JimSar
11-21-2011, 08:52 PM
Sorry for the threadjack, just wanted to add that my vinegar and beer/wine stuff don't even share the same room while the mother of vinegar is at work. My 1st batch, which is now in a quart jar, is in a compartment inside the entertainment cabinet next to the cable TV box. It keeps the temperature in the high 70s. Got a good deal on a 5 liter oak barrel, so I'll be expanding into the barrel in a few weeks. I'm using Charles Shaw (aka two buck Chuck) cabernet sauvignon, not any of my mediocre stuff. Not yet, anyway.

YogiBearMead726
11-21-2011, 09:23 PM
No worries on the thread-jack, this is in The Hive after all. :)

I've been slowly gaining interest in making vinegar, but sine I don't have the ability to keep it separate from my brewing/mead making, I haven't taken the plunge yet. Using two-buck Chuck is a great idea though. Since my roommate works for a winery, I haven't had much reason to buy cheap wine since she gets so much good stuff for free. But I think you've given me a new reason to buy some. :p

Boogaloo
11-22-2011, 09:36 AM
Using two-buck Chuck is a great idea though. Since my roommate works for a winery, I haven't had much reason to buy cheap wine since she gets so much good stuff for free. But I think you've given me a new reason to buy some. :p

On a side note, Walmart is now carrying some wine for 2.50 - 3$ a bottle. Some of it was surprisingly good. Oak Leaf is the brand I think.

Loadnabox
11-22-2011, 03:57 PM
On a side note, Walmart is now carrying some wine for 2.50 - 3$ a bottle. Some of it was surprisingly good. Oak Leaf is the brand I think.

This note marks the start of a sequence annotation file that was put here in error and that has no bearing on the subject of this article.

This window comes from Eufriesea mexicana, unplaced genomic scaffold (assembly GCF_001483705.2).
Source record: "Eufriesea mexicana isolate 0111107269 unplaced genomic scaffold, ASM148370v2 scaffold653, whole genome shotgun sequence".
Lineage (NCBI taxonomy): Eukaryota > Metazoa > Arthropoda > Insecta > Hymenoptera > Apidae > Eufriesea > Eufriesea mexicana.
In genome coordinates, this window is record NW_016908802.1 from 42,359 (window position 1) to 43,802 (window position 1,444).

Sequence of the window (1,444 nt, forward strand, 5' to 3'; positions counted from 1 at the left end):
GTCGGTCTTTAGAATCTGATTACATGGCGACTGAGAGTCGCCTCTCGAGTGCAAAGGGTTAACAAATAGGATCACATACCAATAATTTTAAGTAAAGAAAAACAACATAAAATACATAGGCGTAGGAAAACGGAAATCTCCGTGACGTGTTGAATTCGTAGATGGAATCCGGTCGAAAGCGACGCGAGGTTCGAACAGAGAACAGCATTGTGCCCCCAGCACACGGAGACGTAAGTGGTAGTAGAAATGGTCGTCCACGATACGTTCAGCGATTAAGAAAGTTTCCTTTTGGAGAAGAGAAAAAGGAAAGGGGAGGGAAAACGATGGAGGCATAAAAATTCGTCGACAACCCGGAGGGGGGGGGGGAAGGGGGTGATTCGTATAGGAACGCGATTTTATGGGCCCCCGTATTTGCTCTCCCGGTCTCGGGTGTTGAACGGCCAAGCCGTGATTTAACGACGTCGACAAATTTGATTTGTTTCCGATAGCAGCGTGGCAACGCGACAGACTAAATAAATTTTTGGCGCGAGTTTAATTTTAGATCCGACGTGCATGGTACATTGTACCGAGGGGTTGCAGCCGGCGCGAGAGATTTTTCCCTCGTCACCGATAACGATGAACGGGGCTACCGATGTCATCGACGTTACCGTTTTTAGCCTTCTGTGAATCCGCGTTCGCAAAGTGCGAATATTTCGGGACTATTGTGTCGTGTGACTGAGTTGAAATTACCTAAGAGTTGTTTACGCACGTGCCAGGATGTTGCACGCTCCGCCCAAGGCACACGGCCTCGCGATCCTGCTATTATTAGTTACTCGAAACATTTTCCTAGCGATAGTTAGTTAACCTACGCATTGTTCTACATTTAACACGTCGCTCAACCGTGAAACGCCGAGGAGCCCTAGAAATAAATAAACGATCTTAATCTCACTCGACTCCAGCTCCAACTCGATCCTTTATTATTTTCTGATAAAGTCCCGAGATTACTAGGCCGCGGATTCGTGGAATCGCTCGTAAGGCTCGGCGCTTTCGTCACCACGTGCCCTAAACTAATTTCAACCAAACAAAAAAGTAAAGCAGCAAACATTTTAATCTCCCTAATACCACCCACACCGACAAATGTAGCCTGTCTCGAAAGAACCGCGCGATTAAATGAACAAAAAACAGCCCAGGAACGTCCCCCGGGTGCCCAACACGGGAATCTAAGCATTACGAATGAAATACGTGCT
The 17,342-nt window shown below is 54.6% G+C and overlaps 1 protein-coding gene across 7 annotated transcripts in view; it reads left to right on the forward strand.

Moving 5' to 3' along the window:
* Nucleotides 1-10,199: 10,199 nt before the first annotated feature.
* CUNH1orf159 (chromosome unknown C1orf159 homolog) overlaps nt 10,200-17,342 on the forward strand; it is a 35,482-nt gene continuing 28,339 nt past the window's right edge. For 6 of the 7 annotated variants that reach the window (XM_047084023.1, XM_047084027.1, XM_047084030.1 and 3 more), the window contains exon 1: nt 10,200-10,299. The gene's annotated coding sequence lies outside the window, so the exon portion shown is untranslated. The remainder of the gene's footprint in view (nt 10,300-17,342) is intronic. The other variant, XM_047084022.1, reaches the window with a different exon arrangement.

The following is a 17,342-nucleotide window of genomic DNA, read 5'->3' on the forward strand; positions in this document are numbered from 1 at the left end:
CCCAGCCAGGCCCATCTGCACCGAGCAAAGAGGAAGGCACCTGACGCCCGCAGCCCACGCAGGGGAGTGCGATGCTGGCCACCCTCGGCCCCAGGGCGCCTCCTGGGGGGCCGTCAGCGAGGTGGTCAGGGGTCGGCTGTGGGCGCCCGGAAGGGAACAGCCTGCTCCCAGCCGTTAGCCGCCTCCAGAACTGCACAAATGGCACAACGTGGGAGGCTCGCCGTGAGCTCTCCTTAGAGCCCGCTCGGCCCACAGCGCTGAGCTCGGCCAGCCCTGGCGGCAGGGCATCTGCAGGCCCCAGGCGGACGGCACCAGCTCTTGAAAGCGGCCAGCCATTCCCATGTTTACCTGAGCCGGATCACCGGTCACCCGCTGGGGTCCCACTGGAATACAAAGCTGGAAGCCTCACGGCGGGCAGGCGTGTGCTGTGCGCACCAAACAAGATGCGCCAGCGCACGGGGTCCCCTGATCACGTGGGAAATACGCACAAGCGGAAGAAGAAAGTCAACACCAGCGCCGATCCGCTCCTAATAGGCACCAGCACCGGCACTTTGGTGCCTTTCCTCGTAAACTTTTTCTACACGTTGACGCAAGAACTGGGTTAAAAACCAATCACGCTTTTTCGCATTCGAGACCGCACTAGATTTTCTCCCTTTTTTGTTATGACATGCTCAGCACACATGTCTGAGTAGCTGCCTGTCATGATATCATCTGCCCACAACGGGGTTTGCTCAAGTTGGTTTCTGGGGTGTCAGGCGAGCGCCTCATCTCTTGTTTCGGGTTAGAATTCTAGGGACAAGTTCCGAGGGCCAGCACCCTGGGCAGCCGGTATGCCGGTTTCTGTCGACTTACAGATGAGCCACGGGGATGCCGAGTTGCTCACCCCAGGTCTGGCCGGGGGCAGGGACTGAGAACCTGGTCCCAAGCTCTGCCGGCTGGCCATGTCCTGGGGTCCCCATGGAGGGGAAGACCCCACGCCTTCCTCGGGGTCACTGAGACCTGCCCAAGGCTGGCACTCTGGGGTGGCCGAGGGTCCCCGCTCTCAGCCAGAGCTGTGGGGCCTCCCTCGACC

We use the Oak Leaf for cooking. It's.... average, but good for a $3 bottle

The labels come off easy too for re-use! :-D

Boogaloo
11-22-2011, 04:02 PM
We use the Oak Leaf for cooking. It's.... average, but good for a $3 bottle

The labels come off easy too for re-use! :-D

I soaked a couple bottles for a week and still had troubles getting them off. Do you use OxiClean? I have yet to use that stuff. Other labels come off easy with a long soak.

Loadnabox
11-22-2011, 04:31 PM
I soaked a couple bottles for a week and still had troubles getting them off. Do you use OxiClean? I have yet to use that stuff. Other labels come off easy with a long soak.


I generally soak for about four hours in an oxyclean solution.

Most labels come off OK, some others are a complete PITA. The Oak Leaf labels kinda disintegrate and I have to take a scrubby to the remaining glue on the bottle, but are some of the easiest to remove.

The Tower of London mead bottle I have though was nearly impossible! Ended up taking a paint scraper to the stupid thing and scrubbing with a brillo pad to get the rest.

Boogaloo
11-22-2011, 05:50 PM
I generally soak for about four hours in an oxyclean solution.

Most labels come off OK, some others are a complete PITA. The Oak Leaf labels kinda disintegrate and I have to take a scrubby to the remaining glue on the bottle, but are some of the easiest to remove.

The Tower of London mead bottle I have though was nearly impossible! Ended up taking a paint scraper to the stupid thing and scrubbing with a brillo pad to get the rest.

A lot of people use that OxiClean. I'll have to pick some up at CostCo this weekend. I'm on a bottle reusing ban by my GF. I've got about 20 wine bottles cleaned and ready to go. According to the GF, I have to use the ones I have already before I can scavenge any more from the neighbor's recycling bins. Hahahahah... I must sound like a major pushover on this site! :o

Soyala_Amaya
11-22-2011, 06:07 PM
I have decided there is another aspect of bottling day jitters that sucks...knowing that you're bottling a young, inferior product because you need carboy space. Not giving it out, no one's tasting it, but it's going to live in a deep dark hole for who knows how long and now instead of taking a sip from a thief every so often, you have to crack open a whole bottle.